Quote:
Pick the speakers that have the characteristics that you like, and then pick an amp that is well matched (and capable) of driving them


Exactly, but knowing out of the bunch of high power amplifiers ever built and sold, only a hand full has proven capable of driving 2 ohm loads (high current), not just at the levels that you would find in your average Home Sound System, but at the very high levels required in those commercial applications, where sound pressure levels exceeds what would be SAFE to listen to or be directly in front of. So yes, the speaker should be a match for the amplifier.


Quote:
I don't think it's dumb as you don't (or shouldn't) pick the amp first. I like to see a doubling of power as you half the impedance myself as it was a sign of a well design amp.

Kal


Because most amplifiers would struggle with a 2 ohm load, is more likely why most consumer speakers are rated at a nominal impedance of 8 ohm. And my thoughts on it being dumb to "run any amp at 2 ohm load" had more to do with the commercial industry where the amplifiers would need to operate for very high SPL's and also be able to produce the current when the impedance changes with frequency. The amp would have to hold up under the stress and heat from such operation, where as pointed out above ("The best way to combat this is to use an amplifier that can dish out substantial current (i.e. one that claims it is good with 2 ohm loads). Lesser amplifier designs will be the first to "quit" whenever difficult speaker loads are connected to it"). So most amplifiers that claim they can handle 2 ohm loads can be seen as HIGH CURRENT amplifiers, but would be better suited still for nominal impedance of 4 ohms or more to be on the safe side.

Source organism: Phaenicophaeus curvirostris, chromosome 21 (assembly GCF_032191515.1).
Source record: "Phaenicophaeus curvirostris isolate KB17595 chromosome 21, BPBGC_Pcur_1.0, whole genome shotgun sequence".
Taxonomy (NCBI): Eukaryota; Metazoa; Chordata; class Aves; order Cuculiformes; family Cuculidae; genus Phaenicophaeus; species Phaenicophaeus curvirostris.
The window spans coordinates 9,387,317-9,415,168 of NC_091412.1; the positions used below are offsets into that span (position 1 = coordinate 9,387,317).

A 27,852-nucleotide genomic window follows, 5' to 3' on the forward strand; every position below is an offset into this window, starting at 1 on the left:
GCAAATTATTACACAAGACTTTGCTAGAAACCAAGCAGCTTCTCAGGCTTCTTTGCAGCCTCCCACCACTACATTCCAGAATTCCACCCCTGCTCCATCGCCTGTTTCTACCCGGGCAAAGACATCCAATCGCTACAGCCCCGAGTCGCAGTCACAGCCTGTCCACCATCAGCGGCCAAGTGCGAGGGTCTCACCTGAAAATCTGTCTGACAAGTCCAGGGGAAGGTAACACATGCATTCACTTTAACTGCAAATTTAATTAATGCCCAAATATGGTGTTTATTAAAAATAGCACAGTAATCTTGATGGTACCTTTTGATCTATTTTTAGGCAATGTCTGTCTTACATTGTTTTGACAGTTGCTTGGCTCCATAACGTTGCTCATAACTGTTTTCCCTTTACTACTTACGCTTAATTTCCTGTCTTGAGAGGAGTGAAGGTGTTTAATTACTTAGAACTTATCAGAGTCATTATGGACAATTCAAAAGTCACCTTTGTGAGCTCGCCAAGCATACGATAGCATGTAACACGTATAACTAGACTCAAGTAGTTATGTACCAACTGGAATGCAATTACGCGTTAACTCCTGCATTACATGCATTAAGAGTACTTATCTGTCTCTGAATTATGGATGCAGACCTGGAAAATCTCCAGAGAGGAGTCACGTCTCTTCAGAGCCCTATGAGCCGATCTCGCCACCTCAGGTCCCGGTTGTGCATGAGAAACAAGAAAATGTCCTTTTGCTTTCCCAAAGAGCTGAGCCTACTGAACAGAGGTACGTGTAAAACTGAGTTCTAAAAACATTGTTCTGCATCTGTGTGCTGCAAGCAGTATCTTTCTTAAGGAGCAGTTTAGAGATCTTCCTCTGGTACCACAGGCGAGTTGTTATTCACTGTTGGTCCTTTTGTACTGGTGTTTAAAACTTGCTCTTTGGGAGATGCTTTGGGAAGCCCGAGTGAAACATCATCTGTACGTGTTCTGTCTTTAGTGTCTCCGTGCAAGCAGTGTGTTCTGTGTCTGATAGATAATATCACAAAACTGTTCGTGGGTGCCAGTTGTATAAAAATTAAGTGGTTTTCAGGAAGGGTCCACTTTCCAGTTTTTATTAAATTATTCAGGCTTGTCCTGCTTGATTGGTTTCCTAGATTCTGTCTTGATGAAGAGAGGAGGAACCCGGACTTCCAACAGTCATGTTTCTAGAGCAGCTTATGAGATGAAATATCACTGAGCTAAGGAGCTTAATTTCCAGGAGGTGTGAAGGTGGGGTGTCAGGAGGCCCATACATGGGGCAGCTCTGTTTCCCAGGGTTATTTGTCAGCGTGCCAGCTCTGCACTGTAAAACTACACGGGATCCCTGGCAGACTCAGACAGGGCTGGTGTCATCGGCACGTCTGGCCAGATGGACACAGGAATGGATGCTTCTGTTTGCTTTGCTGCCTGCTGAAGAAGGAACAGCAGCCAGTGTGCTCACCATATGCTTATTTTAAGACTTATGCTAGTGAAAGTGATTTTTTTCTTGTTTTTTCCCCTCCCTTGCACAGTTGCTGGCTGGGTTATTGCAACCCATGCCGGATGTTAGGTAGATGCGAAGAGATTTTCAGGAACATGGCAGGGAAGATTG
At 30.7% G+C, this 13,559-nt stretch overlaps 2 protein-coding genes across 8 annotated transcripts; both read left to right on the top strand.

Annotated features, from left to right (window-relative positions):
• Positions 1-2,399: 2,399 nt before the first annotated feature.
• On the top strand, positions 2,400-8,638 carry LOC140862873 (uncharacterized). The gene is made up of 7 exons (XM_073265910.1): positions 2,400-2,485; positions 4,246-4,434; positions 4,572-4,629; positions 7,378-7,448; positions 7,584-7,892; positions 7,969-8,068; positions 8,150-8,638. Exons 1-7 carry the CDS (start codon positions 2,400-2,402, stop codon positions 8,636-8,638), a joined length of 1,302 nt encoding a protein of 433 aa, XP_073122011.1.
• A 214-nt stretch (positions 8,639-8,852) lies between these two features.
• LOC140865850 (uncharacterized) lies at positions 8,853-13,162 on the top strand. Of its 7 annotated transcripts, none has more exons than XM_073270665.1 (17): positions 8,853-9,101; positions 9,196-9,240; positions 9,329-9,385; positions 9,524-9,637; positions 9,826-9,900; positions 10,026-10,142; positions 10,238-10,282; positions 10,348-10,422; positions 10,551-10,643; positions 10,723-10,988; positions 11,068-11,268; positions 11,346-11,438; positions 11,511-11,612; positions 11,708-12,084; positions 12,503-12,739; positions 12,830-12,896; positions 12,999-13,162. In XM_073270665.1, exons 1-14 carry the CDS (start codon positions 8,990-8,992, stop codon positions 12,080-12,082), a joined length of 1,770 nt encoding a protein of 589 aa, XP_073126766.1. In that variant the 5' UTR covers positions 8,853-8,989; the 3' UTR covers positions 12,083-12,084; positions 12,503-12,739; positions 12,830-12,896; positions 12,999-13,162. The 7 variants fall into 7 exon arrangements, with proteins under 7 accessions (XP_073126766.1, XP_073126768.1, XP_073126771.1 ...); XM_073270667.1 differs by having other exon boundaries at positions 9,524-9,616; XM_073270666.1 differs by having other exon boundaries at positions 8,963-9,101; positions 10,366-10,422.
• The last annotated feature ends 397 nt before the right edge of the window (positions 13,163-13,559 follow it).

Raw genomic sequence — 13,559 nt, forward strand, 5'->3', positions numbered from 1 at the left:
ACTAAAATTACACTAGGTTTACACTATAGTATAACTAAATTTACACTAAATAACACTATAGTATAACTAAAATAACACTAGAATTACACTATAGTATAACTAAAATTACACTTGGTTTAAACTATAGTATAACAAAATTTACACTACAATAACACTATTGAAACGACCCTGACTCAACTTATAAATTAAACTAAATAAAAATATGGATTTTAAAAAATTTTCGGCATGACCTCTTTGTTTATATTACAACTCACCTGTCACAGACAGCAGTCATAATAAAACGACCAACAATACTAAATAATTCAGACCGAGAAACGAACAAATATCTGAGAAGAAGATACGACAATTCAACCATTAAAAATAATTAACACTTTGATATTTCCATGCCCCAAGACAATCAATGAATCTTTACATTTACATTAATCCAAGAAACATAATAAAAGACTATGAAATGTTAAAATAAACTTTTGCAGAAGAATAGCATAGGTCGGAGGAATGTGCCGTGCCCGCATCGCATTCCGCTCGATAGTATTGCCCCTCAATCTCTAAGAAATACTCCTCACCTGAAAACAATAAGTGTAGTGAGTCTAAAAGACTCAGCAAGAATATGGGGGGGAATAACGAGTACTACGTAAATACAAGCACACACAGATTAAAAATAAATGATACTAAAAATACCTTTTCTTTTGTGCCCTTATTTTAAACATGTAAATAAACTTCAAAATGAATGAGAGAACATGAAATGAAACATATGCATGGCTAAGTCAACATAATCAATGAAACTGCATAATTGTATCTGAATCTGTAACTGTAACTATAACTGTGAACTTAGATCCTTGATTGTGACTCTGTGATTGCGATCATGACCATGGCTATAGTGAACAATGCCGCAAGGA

The facility that I'm repairing their power amplifiers, have been trying to run them at maximum power by running them at 2 ohm. So far, they took out a stack of the 6000 watt amplifiers (as pictured above) and this Behringer NU4 6000. They also have a bunch of QSC's, Crown, etc. that's never seen a screwdriver. And though some power amplifiers can endure absolute punishment, it's still best to not abuse them (stress/high temp), when subjecting them to loads that would put them closer to failing one day. So instead of hooking up two 4 ohm subs for a bridged 2 ohm output, it's best to use multiple amplifiers at 4 ohm loads. It's safe to used bridged into 4 ohms. I would never use or recommend a bridged amplifier into 2 ohm loads for high sound pressure commercial applications. [/i]